I was able to install syslinux 4.05 on Centos 8 and lo and behold the build process works. Clearly something in syslinux 6 doesn’t like PXE booting ESXi. I’m not sure what yet, but hopefully this blog post at least gives people a workaround to a frustrating problem.

Red Hat

Centos 8 – where did Lynx go ?

It’s always fun when you build a system at a new OS level and things have moved around. But having Lynx disappear made me a #sadpanda.

Fortunately, it wasn’t far away – it’s been moved to the PowerTools repository which you can enable with a quick:

dnf config-manager --set-enabled PowerTools

Then you can install my favourite little text based web browser again.

Hyper-V Red Hat

Hyper-V meet RHEL8 – screen resolution

I’m running Hyper-V on my laptop and I’m also doing work with RHEL 8 desktops. Alas, the default screen resolution you get is the rather odd 1152×864.

In order to make this more reasonable, such as the 1920×1080 full screen resolution on my laptop you have to set the hyper-v framebuffer at boot time.

sudo grubby --update-kernel=ALL --args="video=hyperv_fb:1920x1080"

You’ll likely need to do this after each kernel update.

May the full screen be with you.

Ansible Ansible Tower Red Hat

Ansible Tower – Local_Action + Sudo ?

There are many times when you run an Ansible playbook through Ansible Tower and you have to become a privileged user on the target system. This is business as usual for Ansible and Ansible Tower.

This is normally achieved by specifying become as part of your playbook, such as this snippet.

- name: Patch Linux
  hosts: all
  gather_facts: true
  become: true

Typically, as part of a patching playbook, you would reboot the system and wait for the reboot to finish using a code fragment like this :

 - name: Wait for server to restart
     module: wait_for
       host={{ ansible_ssh_host }}

This local_action inherits the become: true from the parent definition and this is where Tower starts to complain. Remember, with Ansible Tower, it’s the tower server itself where the local_action will run. You can expect to see something like this :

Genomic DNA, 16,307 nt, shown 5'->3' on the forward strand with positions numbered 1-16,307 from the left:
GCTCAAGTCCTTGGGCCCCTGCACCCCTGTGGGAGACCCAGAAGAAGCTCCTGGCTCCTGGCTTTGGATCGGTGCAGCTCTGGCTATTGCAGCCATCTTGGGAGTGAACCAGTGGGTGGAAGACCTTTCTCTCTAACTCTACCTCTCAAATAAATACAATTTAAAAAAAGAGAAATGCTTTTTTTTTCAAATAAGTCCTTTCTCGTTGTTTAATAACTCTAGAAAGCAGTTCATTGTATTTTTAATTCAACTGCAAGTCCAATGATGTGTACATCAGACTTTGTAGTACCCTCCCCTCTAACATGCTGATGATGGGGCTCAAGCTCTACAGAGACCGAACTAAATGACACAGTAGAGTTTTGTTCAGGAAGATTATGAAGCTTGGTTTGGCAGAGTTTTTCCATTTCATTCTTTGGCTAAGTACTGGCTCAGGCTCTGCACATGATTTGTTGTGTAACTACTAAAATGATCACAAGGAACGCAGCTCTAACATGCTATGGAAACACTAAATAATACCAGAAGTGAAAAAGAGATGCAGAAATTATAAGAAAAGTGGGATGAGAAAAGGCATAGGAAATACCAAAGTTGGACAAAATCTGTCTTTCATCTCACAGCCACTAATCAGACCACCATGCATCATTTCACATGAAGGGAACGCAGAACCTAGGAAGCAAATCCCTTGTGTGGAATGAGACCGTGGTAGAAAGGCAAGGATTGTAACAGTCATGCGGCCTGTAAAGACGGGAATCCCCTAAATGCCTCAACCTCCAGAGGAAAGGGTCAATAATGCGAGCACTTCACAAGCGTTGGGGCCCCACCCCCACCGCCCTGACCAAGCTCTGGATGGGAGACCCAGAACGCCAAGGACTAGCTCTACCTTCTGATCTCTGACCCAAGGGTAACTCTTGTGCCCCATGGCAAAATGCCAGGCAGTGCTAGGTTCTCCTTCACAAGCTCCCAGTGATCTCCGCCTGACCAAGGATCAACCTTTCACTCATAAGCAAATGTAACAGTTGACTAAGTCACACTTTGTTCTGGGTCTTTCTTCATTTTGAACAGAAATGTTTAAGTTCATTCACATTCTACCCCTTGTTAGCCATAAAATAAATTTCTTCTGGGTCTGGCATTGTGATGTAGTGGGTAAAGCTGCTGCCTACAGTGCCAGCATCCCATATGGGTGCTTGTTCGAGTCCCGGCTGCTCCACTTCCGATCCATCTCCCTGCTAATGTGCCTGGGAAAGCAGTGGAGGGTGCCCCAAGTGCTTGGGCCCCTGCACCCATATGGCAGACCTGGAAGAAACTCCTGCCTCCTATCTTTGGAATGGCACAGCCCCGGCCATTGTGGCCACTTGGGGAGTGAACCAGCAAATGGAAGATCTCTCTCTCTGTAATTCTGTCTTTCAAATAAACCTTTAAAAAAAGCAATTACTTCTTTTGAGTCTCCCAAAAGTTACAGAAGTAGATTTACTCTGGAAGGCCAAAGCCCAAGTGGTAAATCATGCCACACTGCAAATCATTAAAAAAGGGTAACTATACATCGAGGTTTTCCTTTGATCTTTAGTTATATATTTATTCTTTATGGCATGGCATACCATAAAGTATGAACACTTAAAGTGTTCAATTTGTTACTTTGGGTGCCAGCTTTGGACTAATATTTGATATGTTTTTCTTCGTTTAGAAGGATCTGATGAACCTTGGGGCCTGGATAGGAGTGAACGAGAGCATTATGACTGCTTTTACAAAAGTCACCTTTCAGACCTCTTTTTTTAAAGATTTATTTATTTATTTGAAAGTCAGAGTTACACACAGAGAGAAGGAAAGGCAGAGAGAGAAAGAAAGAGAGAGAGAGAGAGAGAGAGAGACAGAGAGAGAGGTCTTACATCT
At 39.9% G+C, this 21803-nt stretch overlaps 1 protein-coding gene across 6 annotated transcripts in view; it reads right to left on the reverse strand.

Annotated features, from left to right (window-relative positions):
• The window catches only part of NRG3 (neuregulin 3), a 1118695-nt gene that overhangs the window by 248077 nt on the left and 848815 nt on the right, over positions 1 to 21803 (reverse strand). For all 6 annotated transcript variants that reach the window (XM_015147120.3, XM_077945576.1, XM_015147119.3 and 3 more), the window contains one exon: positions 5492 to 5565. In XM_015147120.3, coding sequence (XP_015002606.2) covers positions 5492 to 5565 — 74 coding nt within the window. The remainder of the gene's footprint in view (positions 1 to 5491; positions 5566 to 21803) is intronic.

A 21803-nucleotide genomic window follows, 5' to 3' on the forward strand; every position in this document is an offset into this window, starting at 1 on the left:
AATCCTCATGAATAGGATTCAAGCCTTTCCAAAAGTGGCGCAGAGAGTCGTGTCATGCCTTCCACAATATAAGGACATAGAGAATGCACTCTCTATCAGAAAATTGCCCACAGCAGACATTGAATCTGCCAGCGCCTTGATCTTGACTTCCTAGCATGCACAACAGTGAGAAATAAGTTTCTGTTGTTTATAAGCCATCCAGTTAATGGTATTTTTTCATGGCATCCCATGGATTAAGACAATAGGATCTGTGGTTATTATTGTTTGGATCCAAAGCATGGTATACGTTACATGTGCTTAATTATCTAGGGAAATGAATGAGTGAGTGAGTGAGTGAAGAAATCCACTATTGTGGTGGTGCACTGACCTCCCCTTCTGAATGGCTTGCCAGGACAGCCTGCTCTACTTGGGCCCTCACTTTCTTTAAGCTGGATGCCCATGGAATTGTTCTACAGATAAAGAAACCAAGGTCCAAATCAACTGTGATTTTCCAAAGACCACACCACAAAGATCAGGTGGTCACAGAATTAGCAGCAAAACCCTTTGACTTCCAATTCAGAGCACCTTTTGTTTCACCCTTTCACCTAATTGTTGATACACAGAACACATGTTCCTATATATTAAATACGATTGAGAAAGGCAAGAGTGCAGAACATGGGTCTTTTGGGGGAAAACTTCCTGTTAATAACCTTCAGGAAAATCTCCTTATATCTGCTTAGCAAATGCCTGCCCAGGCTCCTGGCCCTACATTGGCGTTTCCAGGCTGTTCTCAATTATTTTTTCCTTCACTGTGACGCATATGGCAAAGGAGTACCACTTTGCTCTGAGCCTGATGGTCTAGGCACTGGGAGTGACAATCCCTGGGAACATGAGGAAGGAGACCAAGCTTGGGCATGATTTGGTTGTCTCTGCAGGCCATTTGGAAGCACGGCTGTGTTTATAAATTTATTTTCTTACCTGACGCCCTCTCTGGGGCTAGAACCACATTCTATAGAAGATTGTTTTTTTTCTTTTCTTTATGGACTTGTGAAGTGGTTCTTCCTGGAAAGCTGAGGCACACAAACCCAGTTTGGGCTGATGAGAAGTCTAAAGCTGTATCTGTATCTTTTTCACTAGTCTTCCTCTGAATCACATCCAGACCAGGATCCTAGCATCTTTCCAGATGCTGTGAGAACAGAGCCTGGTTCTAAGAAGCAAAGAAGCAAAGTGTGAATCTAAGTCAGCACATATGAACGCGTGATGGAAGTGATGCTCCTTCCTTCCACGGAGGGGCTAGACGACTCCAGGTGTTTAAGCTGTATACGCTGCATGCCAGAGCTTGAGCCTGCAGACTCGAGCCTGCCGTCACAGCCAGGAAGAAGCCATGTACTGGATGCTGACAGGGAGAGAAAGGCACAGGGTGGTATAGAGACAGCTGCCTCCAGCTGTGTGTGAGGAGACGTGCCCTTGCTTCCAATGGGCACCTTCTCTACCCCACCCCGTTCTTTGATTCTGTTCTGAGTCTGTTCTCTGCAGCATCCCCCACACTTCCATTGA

"module_stderr": "sudo: effective uid is not 0, is /usr/bin/sudo on a file system with the 'nosuid' option set or an NFS file system without root privileges?\n",

No, you SHOULD NOT enable the awx user to use sudo on the Tower system as the AWX service user is intentionally restricted from sudo operations. The best approach is to de-privilege the local_action. Fortunately, local_action has it’s own become capability so you can turn off the request for privileged access as you don’t need it.

The above code block is now :

 - name: Wait for server to restart
   become: false
     module: wait_for
       host={{ ansible_ssh_host }}

and the tower job template will execute without any errors.

vRA vRealize

vRA, where is my template?

So, you’ve automated everything related to your template creation. You use packer like a boss as part of your CI/CD toolchain. They’re automatically placed onto your vmware environment and you wait for a mystical event to occur where the templates become available to vRA so you can use them in blueprints…. you sigh

Yes, you know you can set the refresh for the inventory to an hour ….. an hour… OMG you’ll be watching cat videos and forget what you’re doing before that happens.

Yes, you also know that you can navigate the clicky clicky world of vRA and refresh the inventory on demand as part of the data collection tasks. Sadly Jenkins is a little unwilling to clicky click and demands programmatic access (I know the REST api would be better for this use case, please humour me).

Well, Cloudclient comes to the rescue. In a previous post I introduced you to Cloudclient, a CLI interface to vRA.

The thing to note here is that the compute resources are managed by the IaaS servers and not the vRA appliance itself. Since you’ll be asking the IaaS server to do something (refresh the inventory) you’ll need to ensure your Cloudclient session is logged into the IaaS infrastructure.

vra login iaas --server {iaas-server-vip} --domain {domain} --user {user} --password {password}
vra computeresource list
vra computeresource datacollection start --name {resource-name} --waitforcompletion yes

You’re a wizard!